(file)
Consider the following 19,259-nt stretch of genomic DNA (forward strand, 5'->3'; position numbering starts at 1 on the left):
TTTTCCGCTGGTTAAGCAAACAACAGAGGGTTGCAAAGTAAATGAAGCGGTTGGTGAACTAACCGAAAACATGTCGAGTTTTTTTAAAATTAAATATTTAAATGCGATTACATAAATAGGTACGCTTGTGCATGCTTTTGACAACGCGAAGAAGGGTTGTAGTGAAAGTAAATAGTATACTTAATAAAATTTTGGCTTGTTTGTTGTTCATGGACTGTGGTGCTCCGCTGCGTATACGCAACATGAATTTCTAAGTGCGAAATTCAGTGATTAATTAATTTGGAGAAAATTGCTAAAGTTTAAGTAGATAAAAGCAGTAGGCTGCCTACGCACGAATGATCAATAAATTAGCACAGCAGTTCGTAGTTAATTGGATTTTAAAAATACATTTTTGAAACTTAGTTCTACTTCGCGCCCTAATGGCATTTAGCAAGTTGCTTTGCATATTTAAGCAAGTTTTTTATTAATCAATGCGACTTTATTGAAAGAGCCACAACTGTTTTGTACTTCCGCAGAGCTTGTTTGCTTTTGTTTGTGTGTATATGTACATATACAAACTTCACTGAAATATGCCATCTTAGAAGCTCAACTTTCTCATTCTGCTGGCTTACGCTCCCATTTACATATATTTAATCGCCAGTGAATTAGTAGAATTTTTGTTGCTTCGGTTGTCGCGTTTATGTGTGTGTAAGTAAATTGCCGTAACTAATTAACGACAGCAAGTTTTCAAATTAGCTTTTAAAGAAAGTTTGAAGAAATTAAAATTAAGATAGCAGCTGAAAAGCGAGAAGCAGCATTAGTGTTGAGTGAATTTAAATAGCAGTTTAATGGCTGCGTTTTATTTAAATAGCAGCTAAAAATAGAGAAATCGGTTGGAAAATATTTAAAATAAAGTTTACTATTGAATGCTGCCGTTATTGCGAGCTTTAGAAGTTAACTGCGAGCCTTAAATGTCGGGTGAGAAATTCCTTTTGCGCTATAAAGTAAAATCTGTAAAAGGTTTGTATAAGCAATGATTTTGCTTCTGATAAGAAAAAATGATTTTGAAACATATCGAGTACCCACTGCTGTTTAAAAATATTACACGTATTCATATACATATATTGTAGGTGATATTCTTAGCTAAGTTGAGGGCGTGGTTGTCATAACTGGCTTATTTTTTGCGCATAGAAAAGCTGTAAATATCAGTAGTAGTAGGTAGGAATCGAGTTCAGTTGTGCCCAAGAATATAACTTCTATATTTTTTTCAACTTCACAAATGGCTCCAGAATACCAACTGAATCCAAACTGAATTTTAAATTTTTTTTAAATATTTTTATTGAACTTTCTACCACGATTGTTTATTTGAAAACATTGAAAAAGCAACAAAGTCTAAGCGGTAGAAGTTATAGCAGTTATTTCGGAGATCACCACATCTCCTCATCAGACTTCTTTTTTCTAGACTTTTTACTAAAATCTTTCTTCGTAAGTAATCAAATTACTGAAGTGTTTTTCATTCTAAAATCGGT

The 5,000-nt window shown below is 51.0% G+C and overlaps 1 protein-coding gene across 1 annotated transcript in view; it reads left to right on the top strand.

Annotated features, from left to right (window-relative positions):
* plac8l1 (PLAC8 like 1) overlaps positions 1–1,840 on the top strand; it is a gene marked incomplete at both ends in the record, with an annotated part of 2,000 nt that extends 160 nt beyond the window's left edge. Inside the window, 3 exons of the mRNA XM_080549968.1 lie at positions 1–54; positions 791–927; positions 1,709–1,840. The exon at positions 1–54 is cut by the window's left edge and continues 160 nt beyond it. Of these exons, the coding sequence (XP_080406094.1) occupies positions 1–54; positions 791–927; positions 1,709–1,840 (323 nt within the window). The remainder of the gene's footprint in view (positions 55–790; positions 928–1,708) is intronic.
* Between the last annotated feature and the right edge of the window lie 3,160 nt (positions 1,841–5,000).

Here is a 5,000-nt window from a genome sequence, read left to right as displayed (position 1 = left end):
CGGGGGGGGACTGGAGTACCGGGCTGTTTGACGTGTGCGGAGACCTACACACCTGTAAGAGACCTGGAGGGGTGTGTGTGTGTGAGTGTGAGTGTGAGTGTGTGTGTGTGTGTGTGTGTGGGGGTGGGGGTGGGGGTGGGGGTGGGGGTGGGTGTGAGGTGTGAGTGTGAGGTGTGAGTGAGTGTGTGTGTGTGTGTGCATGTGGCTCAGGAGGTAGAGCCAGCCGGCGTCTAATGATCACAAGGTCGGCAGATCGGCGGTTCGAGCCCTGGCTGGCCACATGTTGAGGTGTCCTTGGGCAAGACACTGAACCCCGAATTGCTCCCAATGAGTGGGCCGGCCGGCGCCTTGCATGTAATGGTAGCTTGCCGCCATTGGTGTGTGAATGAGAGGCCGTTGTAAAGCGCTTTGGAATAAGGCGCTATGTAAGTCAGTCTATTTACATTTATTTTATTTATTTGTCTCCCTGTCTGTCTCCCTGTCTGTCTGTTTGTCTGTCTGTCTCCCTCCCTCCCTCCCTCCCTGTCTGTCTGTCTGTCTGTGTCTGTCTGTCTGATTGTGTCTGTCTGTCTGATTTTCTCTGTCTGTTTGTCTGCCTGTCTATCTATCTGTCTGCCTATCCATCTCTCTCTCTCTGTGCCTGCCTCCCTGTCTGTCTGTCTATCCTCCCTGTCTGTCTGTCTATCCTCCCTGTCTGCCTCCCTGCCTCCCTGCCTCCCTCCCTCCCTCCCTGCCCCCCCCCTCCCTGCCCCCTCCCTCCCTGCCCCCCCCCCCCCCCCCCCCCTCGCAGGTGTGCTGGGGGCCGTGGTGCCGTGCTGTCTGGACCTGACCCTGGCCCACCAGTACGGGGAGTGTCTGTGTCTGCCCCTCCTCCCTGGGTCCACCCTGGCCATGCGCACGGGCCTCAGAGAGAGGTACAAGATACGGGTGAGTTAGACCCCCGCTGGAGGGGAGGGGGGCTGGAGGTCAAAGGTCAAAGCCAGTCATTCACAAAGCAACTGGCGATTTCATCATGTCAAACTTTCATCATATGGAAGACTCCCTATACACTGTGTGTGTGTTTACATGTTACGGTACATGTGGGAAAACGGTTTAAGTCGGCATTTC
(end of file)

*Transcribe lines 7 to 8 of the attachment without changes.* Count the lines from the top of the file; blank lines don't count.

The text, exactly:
Here is a 5,000-nt window from a genome sequence, read left to right as displayed (position 1 = left end):
CGGGGGGGGACTGGAGTACCGGGCTGTTTGACGTGTGCGGAGACCTACACACCTGTAAGAGACCTGGAGGGGTGTGTGTGTGTGAGTGTGAGTGTGAGTGTGTGTGTGTGTGTGTGTGTGGGGGTGGGGGTGGGGGTGGGGGTGGGGGTGGGTGTGAGGTGTGAGTGTGAGGTGTGAGTGAGTGTGTGTGTGTGTGTGCATGTGGCTCAGGAGGTAGAGCCAGCCGGCGTCTAATGATCACAAGGTCGGCAGATCGGCGGTTCGAGCCCTGGCTGGCCACATGTTGAGGTGTCCTTGGGCAAGACACTGAACCCCGAATTGCTCCCAATGAGTGGGCCGGCCGGCGCCTTGCATGTAATGGTAGCTTGCCGCCATTGGTGTGTGAATGAGAGGCCGTTGTAAAGCGCTTTGGAATAAGGCGCTATGTAAGTCAGTCTATTTACATTTATTTTATTTATTTGTCTCCCTGTCTGTCTCCCTGTCTGTCTGTTTGTCTGTCTGTCTCCCTCCCTCCCTCCCTCCCTGTCTGTCTGTCTGTCTGTGTCTGTCTGTCTGATTGTGTCTGTCTGTCTGATTTTCTCTGTCTGTTTGTCTGCCTGTCTATCTATCTGTCTGCCTATCCATCTCTCTCTCTCTGTGCCTGCCTCCCTGTCTGTCTGTCTATCCTCCCTGTCTGTCTGTCTATCCTCCCTGTCTGCCTCCCTGCCTCCCTGCCTCCCTCCCTCCCTCCCTGCCCCCCCCCTCCCTGCCCCCTCCCTCCCTGCCCCCCCCCCCCCCCCCCCCCTCGCAGGTGTGCTGGGGGCCGTGGTGCCGTGCTGTCTGGACCTGACCCTGGCCCACCAGTACGGGGAGTGTCTGTGTCTGCCCCTCCTCCCTGGGTCCACCCTGGCCATGCGCACGGGCCTCAGAGAGAGGTACAAGATACGGGTGAGTTAGACCCCCGCTGGAGGGGAGGGGGGCTGGAGGTCAAAGGTCAAAGCCAGTCATTCACAAAGCAACTGGCGATTTCATCATGTCAAACTTTCATCATATGGAAGACTCCCTATACACTGTGTGTGTGTTTACATGTTACGGTACATGTGGGAAAACGGTTTAAGTCGGCATTTC